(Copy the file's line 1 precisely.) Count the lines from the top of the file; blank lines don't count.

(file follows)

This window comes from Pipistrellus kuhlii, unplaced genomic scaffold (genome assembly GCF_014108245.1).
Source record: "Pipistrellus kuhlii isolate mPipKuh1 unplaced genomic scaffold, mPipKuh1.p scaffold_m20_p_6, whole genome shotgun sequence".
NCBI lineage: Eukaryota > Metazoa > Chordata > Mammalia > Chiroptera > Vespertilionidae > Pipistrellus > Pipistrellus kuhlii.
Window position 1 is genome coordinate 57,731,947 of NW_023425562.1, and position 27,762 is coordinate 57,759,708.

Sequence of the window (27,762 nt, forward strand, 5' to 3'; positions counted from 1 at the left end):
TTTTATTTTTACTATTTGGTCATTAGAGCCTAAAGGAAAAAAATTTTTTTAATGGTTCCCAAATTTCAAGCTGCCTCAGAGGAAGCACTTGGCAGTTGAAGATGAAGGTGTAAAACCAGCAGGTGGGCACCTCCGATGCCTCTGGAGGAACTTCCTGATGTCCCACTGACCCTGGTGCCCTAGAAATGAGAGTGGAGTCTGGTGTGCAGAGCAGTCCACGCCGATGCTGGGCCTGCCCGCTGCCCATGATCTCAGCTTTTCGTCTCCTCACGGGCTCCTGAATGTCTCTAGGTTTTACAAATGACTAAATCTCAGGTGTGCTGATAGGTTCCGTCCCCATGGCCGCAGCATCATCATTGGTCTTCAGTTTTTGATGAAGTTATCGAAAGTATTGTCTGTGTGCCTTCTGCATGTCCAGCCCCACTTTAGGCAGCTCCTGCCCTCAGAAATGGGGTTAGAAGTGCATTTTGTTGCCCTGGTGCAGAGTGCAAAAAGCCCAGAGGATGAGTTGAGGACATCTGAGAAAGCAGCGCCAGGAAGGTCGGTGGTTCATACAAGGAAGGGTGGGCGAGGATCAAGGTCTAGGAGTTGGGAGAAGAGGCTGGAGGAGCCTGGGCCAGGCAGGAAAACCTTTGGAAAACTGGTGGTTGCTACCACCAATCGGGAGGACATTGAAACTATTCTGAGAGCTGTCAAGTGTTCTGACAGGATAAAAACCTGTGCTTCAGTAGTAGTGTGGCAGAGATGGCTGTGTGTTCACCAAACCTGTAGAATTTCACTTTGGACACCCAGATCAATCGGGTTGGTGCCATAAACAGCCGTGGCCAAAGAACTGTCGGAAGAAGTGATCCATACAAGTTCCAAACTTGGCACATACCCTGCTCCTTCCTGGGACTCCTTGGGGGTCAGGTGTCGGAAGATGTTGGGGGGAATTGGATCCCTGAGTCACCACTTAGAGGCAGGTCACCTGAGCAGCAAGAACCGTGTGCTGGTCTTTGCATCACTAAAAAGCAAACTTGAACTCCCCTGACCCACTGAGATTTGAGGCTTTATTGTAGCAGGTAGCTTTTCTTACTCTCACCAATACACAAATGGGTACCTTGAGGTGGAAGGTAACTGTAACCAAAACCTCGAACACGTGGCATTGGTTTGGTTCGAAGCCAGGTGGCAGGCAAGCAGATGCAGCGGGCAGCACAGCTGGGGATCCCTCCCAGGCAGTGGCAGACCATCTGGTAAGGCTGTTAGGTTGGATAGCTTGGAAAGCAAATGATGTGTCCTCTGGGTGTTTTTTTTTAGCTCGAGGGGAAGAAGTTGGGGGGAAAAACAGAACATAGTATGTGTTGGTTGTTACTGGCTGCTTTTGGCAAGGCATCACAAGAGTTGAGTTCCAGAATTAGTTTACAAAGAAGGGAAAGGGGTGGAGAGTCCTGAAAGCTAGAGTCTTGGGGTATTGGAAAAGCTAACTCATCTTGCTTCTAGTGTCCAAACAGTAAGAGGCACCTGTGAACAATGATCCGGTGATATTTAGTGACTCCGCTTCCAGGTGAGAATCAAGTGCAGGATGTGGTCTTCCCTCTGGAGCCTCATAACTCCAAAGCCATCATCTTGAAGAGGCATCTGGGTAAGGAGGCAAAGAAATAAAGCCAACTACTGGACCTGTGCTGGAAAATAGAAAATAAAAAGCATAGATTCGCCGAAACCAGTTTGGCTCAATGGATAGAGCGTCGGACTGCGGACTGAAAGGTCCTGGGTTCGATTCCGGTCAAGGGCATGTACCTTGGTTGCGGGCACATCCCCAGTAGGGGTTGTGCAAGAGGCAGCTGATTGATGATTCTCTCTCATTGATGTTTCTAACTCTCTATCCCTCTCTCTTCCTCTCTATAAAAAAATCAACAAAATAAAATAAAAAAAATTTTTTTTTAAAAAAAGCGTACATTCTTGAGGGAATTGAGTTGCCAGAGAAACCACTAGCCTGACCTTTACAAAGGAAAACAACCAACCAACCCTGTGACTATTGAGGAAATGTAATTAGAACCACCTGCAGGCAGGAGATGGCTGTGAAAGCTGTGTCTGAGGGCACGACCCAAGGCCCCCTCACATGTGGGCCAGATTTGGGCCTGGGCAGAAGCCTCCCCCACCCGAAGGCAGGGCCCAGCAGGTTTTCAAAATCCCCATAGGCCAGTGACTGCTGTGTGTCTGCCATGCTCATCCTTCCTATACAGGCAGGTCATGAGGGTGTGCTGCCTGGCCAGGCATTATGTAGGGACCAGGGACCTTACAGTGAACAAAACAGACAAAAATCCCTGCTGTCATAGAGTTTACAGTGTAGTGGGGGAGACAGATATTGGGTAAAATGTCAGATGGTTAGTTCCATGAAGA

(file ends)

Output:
This window comes from Pipistrellus kuhlii, unplaced genomic scaffold (genome assembly GCF_014108245.1).